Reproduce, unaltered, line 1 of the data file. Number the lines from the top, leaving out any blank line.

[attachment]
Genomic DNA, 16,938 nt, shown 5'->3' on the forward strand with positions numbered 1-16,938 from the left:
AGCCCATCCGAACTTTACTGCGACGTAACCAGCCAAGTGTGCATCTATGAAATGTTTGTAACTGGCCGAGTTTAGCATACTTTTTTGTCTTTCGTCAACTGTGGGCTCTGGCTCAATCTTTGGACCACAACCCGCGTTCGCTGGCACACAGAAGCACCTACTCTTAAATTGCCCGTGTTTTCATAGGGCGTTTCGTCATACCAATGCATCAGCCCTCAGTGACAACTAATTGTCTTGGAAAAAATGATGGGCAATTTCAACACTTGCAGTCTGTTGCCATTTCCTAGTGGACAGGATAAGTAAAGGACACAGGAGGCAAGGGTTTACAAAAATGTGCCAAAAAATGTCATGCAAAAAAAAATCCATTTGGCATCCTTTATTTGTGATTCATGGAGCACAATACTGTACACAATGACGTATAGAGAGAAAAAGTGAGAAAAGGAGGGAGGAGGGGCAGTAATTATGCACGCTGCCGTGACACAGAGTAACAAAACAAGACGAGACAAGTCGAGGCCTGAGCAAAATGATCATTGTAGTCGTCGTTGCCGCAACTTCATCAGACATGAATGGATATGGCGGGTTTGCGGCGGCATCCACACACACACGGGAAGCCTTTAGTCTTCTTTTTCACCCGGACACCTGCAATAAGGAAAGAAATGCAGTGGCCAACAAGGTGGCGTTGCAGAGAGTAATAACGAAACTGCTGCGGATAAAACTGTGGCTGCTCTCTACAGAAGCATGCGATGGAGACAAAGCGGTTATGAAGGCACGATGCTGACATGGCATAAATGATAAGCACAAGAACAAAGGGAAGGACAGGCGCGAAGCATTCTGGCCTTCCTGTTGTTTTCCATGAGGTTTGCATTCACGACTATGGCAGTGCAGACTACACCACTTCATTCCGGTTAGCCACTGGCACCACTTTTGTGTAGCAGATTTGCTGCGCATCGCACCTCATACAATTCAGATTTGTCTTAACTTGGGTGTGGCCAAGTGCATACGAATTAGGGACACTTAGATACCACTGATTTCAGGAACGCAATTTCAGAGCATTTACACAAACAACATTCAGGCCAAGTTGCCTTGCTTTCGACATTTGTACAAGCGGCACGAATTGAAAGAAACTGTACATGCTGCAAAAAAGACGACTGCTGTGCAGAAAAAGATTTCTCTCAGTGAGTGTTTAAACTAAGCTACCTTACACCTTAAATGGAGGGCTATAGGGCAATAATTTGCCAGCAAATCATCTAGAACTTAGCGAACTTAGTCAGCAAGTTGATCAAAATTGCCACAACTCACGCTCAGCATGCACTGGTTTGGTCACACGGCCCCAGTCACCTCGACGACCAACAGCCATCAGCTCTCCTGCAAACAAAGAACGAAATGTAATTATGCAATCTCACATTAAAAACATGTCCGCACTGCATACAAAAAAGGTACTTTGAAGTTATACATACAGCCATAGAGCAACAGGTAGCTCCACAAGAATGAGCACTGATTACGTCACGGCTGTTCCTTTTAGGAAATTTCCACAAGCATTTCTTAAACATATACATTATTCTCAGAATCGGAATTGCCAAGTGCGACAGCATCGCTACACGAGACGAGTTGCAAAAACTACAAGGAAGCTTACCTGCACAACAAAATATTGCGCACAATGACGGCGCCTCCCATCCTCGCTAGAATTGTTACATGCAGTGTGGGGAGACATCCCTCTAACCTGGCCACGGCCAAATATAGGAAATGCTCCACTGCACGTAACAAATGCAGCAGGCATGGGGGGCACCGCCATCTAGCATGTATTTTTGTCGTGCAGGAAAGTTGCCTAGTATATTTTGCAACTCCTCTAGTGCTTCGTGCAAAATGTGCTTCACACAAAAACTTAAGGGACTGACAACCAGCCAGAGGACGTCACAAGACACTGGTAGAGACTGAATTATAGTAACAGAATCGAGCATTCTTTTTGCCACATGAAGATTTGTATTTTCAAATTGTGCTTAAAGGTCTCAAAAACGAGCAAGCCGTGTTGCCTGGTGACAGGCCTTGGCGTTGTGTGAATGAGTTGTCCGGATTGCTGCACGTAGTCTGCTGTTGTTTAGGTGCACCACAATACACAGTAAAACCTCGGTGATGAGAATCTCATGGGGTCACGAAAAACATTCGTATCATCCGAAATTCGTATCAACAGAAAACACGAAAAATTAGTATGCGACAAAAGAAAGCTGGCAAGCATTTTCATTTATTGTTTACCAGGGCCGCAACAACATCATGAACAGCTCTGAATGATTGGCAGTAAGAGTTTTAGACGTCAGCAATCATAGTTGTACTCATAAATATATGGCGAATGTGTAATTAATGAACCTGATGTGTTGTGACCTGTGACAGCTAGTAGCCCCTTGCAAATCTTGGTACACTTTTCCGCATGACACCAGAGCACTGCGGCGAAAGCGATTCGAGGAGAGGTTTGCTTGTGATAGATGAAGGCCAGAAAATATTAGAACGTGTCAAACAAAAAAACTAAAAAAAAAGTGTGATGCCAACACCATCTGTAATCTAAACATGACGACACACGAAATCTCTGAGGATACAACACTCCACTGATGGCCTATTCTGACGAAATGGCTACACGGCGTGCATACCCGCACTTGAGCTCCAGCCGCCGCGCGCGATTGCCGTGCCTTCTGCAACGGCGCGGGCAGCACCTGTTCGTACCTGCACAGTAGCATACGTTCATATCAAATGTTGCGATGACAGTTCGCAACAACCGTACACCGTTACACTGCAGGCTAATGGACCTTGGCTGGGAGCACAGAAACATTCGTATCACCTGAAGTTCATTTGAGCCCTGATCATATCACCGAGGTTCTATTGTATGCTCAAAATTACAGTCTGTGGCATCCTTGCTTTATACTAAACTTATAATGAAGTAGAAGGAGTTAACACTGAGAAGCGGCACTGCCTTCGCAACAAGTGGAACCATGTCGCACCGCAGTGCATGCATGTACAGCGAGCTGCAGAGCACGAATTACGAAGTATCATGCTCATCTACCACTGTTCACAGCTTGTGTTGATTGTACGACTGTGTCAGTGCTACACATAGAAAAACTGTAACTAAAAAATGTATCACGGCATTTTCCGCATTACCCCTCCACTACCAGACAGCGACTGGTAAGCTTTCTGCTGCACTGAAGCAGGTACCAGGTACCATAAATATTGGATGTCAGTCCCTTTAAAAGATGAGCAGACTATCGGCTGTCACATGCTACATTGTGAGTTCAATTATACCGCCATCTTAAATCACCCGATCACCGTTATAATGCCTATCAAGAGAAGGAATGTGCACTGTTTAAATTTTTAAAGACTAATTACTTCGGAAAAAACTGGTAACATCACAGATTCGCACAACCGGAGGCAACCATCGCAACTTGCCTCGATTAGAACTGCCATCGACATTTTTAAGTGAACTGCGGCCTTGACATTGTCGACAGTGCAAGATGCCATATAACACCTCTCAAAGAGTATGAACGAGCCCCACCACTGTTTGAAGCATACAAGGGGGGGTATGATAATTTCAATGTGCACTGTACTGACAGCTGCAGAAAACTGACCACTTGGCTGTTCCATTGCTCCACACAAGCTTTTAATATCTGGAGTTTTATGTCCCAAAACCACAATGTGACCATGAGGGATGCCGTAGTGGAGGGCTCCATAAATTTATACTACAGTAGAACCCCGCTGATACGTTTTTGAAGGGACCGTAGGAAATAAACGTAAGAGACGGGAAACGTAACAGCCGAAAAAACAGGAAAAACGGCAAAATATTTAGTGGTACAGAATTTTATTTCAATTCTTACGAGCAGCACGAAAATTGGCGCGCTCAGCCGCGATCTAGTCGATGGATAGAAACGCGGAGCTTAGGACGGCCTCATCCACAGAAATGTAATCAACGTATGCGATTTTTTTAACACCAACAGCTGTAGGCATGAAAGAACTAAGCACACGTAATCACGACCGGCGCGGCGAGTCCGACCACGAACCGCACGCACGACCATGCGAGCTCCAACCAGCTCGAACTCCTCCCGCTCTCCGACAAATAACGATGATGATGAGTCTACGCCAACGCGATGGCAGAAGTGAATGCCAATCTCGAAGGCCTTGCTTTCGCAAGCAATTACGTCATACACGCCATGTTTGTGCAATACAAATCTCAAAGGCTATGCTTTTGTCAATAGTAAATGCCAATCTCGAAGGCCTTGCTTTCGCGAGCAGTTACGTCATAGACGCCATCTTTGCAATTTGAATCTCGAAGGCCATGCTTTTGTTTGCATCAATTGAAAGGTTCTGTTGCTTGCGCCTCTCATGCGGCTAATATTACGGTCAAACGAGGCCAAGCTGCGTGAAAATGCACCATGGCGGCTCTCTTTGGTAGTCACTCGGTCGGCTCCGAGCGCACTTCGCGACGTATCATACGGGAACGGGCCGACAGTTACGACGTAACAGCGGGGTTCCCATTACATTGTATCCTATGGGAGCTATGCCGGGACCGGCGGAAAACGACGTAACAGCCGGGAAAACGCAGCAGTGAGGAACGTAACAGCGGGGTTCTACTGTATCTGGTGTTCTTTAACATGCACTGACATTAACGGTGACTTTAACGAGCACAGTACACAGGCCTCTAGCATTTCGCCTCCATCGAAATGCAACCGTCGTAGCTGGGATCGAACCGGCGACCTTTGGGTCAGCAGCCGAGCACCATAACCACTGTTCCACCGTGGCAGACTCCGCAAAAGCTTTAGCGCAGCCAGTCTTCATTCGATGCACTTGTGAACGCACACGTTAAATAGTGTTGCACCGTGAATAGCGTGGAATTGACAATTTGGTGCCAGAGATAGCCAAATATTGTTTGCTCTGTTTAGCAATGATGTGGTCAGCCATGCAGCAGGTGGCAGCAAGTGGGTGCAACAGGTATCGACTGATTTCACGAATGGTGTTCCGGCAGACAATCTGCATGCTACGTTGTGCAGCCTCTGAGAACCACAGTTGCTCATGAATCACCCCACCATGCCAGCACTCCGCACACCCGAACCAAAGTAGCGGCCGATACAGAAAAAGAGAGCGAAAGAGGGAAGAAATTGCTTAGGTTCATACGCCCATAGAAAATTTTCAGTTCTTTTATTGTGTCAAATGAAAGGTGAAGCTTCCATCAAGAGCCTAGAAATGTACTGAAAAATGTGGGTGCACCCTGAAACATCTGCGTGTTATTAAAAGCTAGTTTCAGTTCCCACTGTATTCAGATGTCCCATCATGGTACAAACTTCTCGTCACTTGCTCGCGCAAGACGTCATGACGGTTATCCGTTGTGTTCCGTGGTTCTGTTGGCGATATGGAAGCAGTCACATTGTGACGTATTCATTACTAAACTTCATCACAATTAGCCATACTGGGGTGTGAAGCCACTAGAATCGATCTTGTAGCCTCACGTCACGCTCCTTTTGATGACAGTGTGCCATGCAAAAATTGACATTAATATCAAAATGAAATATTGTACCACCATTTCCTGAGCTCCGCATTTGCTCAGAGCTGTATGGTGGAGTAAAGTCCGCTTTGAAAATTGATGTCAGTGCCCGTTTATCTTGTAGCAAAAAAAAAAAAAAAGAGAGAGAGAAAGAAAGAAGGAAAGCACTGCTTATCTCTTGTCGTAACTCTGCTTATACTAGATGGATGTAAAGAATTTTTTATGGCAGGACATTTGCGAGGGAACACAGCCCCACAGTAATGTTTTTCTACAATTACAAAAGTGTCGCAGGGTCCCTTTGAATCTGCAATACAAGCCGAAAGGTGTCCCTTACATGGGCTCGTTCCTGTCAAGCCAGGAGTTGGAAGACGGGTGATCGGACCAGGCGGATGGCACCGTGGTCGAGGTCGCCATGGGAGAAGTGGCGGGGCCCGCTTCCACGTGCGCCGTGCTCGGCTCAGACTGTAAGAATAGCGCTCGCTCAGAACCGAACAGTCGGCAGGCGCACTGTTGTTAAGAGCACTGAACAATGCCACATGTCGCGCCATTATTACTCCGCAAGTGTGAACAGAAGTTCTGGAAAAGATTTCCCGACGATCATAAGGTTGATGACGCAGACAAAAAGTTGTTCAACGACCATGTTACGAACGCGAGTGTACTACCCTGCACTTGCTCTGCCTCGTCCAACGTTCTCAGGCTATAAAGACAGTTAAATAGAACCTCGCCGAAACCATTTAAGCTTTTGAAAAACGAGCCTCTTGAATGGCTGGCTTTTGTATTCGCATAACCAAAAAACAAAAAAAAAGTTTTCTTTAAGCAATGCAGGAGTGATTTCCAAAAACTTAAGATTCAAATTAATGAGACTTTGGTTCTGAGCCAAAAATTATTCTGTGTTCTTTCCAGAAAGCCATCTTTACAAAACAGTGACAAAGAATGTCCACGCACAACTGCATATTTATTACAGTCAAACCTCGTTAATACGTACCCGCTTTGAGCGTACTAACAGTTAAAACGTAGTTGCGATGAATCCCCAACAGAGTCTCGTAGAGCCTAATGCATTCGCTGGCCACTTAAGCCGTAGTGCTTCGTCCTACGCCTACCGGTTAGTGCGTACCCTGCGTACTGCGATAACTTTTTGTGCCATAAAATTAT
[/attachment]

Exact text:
Genomic DNA, 16,938 nt, shown 5'->3' on the forward strand with positions numbered 1-16,938 from the left: